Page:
After almost two months of debate, the Carmel City Council passed an anti-discrimination ordinance on Oct. 5.
The law seeks to outlaw discrimination when it comes to housing, employment and business services for a variety of groups. Discrimination based on race or religion is already outlawed, so most of the debate focused on protections for gay, lesbian, bisexual and transgendered citizens. For that reason, some have referred to such laws as LGBT protection laws or human rights ordinances.
Several other Indiana cities such as Zionsville and Columbus enacted similar laws in the wake of the Religious Freedom Restoration Act, a statewide law that attracted criticism and controversy nationwide, including the threat of economic boycotts – such as opening businesses or planning events in Indiana – from those that disagreed with the law.
Now, the Indiana Statehouse is looking to repair some of the damage done to the image of the state by working on a law that would extend protections to LGBT groups in state law.
On Nov. 17, Indiana Senate Republicans introduced legislation that would add sexual orientation and gender identity to the state’s civil rights protections, specifically when it comes to discrimination in housing, employment and public accommodations.
Exemptions are being considered, such as allowing schools, employers and others to determine their own restroom policies for transgender people. Businesses with fewer than four employees will also not have to participate in wedding services for same-sex couples. Religious adoption agencies could also reject prospective same-sex parents.
In addition, lawmakers will consider exemptions that would fine people for filing “frivolous” claims of discrimination under the new law. Also, a transgendered individual has to live as their chosen gender for a year before filing any discrimination claim.
So the question is asked: Is this law similar to Carmel’s proposal that was recently passed?
Council President Rick Sharp, who voted for Carmel’s ordinance, said he’s happy that the state is taking action but he hasn’t read their proposal yet. He said he understands some of the exemptions, but wonders who would decide if a claim is “frivolous.” In general, he said he doesn’t like loopholes when it comes to something as important as outlawing discrimination.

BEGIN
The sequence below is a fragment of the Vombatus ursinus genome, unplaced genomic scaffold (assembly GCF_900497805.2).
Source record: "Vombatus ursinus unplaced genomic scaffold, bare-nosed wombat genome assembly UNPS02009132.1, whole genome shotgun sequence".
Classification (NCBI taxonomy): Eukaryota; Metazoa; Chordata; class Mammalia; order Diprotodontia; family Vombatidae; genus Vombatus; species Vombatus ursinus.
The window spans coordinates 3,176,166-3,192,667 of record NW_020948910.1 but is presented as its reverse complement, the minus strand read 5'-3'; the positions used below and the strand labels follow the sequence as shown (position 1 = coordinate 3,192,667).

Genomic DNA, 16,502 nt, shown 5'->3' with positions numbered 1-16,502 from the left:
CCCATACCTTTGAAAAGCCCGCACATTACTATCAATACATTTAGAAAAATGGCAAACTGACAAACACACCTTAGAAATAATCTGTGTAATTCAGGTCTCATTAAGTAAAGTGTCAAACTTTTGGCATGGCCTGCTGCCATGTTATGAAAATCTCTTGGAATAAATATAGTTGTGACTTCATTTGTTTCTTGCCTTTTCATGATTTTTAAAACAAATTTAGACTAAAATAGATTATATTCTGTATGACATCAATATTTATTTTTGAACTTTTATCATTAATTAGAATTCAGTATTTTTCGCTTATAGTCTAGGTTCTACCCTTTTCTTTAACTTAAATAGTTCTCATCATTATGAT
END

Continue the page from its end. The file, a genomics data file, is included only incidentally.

City Councilor Luci Snyder expressed skepticism. She voted against Carmel’s law.
“Anyone following this issue knew the legislature would be dealing with this again,” she wrote in an e-mail to Current. “I will quote Carl Brizzi from his article in your fine publication: ‘How much liberty are we willing to cede for apparent security against abusers? The right to protect ourselves, like other fundamental rights, is rooted in the Constitution and essential to our country’s commitment to individual liberty. Rights are defined in the concept of absolutism…..otherwise they would not be a right. This right, like it or not, is one of those absolute rights. And, like all rights, will always be abused by some. The commitment to upholding fundamental rights sometimes causes great harm.’”
Snyder continued: “Remember he is talking here about the Second Amendment but this can, we have heard, apply to the First Amendment.”
State Sen. Mike Delph, who represents parts of Carmel and Zionsville, did not wish to comment when contacted by Current in Carmel.
In my analysis, it appears that Carmel’s anti-discrimination law has fewer exemptions that the state’s. Carmel does not exempt businesses with fewer than five employees (interesting side note, one Tea Party activist was quotes as saying that if an employer has four employees and wants to hire a fifth then they have to “decide between their business and their God.”). Carmel doesn’t require that one live as their chosen gender for a year (although Carmel doesn’t address bathroom requirements at all). Carmel doesn’t give an exemption to religious adoption services.
One LGBT rights blog argues that Indiana’s law would supersede all other laws created by Indiana municipalities. That means that Carmel’s law could not exceed the state’s.
Sharp disagrees with this interpretation. He said because of “Home Rule” laws, Carmel’s law could be tougher than the state’s but not looser.